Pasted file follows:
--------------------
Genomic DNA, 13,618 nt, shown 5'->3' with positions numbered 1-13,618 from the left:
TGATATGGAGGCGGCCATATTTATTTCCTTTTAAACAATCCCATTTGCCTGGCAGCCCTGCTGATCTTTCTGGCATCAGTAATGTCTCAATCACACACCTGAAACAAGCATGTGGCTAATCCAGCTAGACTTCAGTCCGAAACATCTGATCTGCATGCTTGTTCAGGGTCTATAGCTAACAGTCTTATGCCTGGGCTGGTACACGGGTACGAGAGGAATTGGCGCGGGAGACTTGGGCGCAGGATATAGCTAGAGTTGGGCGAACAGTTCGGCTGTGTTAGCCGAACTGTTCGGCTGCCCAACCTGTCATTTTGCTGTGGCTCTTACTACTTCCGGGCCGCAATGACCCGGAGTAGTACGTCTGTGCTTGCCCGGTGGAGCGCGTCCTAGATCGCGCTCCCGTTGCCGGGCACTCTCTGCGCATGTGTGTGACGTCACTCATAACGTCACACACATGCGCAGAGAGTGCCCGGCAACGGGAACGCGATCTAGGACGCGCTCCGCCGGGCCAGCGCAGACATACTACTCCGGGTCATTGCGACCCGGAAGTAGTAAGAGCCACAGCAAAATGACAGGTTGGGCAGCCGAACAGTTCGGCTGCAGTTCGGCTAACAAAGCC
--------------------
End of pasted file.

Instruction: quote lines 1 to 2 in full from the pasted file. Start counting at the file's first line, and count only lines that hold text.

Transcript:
Genomic DNA, 13,618 nt, shown 5'->3' with positions numbered 1-13,618 from the left:
TGATATGGAGGCGGCCATATTTATTTCCTTTTAAACAATCCCATTTGCCTGGCAGCCCTGCTGATCTTTCTGGCATCAGTAATGTCTCAATCACACACCTGAAACAAGCATGTGGCTAATCCAGCTAGACTTCAGTCCGAAACATCTGATCTGCATGCTTGTTCAGGGTCTATAGCTAACAGTCTTATGCCTGGGCTGGTACACGGGTACGAGAGGAATTGGCGCGGGAGACTTGGGCGCAGGATATAGCTAGAGTTGGGCGAACAGTTCGGCTGTGTTAGCCGAACTGTTCGGCTGCCCAACCTGTCATTTTGCTGTGGCTCTTACTACTTCCGGGCCGCAATGACCCGGAGTAGTACGTCTGTGCTTGCCCGGTGGAGCGCGTCCTAGATCGCGCTCCCGTTGCCGGGCACTCTCTGCGCATGTGTGTGACGTCACTCATAACGTCACACACATGCGCAGAGAGTGCCCGGCAACGGGAACGCGATCTAGGACGCGCTCCGCCGGGCCAGCGCAGACATACTACTCCGGGTCATTGCGACCCGGAAGTAGTAAGAGCCACAGCAAAATGACAGGTTGGGCAGCCGAACAGTTCGGCTGCAGTTCGGCTAACAAAGCC